Editorial: Drowning in our own mess-A A +A
Wednesday, January 23, 2013
“IF WE think the environment is just less important that the economy, then try holding our breath while we count our money,” thus said environmentalist Dr. Guy McPherson just to underline the ridiculous when investors and government officials alike disregard environmental considerations for the promise of jobs and a better economy. Much like government and private investors are drumming over and over again about mining in the Philippines.
Ridiculous, right? But that is becoming more apparent now, what with the suspension of classes and destruction of school buildings that delay the schooling of children, add to that the trauma of a disaster that can have long-term effects on each child’s psychological wellness.
How many had to be absent because they had to remove the thick mud inside their homes? How many have fallen sick upon seeing the devastation? How many families will have to make do because all their appliances and furniture have been destroyed? Who has tried to compute all the collateral damage of such a widespread flooding?
This is no different from how classes were suspended and children were made to stay inside their homes in Beijing, China recently because of smog that has worsened and can literally choke.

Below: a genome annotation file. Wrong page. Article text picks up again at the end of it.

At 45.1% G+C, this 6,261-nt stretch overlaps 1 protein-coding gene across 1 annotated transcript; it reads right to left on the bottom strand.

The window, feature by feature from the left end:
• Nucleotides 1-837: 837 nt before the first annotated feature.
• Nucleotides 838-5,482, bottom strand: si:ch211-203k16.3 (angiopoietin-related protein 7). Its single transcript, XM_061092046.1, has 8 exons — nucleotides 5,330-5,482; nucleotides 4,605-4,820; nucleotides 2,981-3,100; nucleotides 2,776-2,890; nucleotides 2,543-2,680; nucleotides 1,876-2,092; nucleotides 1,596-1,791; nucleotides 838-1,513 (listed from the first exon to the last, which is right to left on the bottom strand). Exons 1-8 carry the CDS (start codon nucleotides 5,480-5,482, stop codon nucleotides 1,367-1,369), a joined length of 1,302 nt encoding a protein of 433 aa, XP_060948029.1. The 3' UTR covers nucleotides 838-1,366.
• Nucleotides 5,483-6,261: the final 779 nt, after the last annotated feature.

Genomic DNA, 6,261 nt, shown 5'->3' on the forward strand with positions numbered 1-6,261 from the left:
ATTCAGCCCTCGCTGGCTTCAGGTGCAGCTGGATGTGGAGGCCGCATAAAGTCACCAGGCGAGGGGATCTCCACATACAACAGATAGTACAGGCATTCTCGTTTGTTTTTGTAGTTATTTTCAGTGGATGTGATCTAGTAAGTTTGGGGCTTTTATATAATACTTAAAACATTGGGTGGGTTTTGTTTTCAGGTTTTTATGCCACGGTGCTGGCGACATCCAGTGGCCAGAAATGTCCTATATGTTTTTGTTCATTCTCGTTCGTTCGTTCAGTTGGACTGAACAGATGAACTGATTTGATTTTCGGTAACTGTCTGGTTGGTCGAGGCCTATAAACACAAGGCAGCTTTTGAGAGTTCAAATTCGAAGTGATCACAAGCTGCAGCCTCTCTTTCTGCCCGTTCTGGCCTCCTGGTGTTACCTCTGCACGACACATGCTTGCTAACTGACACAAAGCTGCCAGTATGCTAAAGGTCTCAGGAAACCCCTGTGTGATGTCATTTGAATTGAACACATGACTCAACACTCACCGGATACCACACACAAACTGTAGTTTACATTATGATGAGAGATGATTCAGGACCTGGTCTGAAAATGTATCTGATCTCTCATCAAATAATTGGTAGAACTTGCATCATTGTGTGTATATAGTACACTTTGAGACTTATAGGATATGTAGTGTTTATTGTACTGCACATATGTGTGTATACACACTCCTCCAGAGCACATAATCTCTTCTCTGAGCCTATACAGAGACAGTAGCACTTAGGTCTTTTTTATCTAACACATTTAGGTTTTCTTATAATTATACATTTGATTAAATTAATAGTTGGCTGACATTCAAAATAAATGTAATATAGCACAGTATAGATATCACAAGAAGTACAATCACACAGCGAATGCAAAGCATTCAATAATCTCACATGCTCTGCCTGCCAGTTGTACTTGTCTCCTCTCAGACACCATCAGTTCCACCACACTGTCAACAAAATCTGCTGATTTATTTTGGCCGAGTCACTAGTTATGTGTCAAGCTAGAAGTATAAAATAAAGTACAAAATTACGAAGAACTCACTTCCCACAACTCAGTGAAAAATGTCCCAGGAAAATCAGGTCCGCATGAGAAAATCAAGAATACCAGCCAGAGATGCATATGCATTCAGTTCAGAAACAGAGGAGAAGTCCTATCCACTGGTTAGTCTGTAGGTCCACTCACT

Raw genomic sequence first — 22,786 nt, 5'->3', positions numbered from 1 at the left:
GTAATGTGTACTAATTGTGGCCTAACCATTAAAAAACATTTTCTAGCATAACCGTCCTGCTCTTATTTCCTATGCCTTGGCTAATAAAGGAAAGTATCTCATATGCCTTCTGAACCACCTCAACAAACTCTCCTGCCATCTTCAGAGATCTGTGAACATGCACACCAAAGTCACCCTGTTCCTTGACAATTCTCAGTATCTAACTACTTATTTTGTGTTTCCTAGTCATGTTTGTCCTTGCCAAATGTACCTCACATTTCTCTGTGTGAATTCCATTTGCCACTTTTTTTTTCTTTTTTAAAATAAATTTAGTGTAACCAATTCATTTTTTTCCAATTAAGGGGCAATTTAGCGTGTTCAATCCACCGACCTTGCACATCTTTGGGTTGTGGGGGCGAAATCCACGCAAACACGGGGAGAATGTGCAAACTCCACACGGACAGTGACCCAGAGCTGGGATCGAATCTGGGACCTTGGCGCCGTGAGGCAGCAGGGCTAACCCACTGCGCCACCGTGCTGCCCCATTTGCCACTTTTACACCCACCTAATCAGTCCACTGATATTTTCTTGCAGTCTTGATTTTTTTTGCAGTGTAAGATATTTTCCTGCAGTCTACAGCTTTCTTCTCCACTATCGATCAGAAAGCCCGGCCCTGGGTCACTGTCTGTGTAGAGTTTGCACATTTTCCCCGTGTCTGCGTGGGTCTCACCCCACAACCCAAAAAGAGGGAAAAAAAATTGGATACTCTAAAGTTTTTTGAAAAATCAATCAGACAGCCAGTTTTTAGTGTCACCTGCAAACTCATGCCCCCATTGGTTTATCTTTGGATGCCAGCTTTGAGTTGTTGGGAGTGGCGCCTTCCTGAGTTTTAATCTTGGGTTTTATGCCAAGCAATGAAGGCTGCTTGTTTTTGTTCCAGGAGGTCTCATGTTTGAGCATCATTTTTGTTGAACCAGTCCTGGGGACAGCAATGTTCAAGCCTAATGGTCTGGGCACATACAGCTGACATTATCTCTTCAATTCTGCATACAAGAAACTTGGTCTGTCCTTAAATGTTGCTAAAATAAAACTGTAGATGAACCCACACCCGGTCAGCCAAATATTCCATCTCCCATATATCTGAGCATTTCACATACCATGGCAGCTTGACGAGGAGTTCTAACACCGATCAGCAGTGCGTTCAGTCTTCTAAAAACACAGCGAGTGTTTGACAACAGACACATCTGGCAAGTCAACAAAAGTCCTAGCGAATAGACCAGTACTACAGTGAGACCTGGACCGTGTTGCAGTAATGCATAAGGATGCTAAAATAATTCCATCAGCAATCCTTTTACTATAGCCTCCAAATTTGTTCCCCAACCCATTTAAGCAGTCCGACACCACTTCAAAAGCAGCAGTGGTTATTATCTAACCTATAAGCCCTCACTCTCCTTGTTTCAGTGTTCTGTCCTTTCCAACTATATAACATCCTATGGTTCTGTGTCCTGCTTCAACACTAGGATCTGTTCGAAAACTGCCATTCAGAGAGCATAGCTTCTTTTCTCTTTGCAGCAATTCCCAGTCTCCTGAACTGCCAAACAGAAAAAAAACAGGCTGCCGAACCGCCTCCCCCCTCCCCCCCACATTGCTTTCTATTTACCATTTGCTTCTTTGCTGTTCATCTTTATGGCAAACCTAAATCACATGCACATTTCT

To continue to deny one’s industry’s contribution to all this will simply mean a road to a worst future for all; and as is always the case in any disaster and strife, it’s the children who suffer first, the elderly next.
Is something worse than we are going through really what we want our children to have? Is something worse than what we are going through what we want to experience when we are old and gray and can barely walk, much less outrun a flood or a landslide?
The facts are all there for us to see. There is simply no room now for vicarious developments. Everything happening around us is telling us that the earth can only take so much abuse and the only way forward is to put a premium on sustainability rather than profit. To put premium of building resilience than building big.
Anyway, think. You may earn a lot of profit now, but tomorrow your plantation will be washed out. Or, you may earn a lot today, but you will have to spend more to help your workers and neighbors. Every disaster is costing us.
Sustainability can be worked in as an investment; an insurance for better prospects and longer period of profitability.
Fact: Mining can never be environmentally-friendly.
Fact: There is no such thing as clean coal. The exhaust may be clean, but somewhere out there, a mountain has been dug up and communities have to eke out a living from the coal mines.
Fact: Monocrop farming can never be sustained environmentally and biologically in the long run. Think siltation, think Panama disease and Sigatoka.
We can argue and bicker, but it will not make us move forward.
Remember, while we bicker and stall, the bright minds who have figured out the profitability of sustainable farming, green architecture, and green energy are now raking in the profits because history has long taught us that there is always a better way.
Published in the Sun.Star Davao newspaper on January 24, 2013.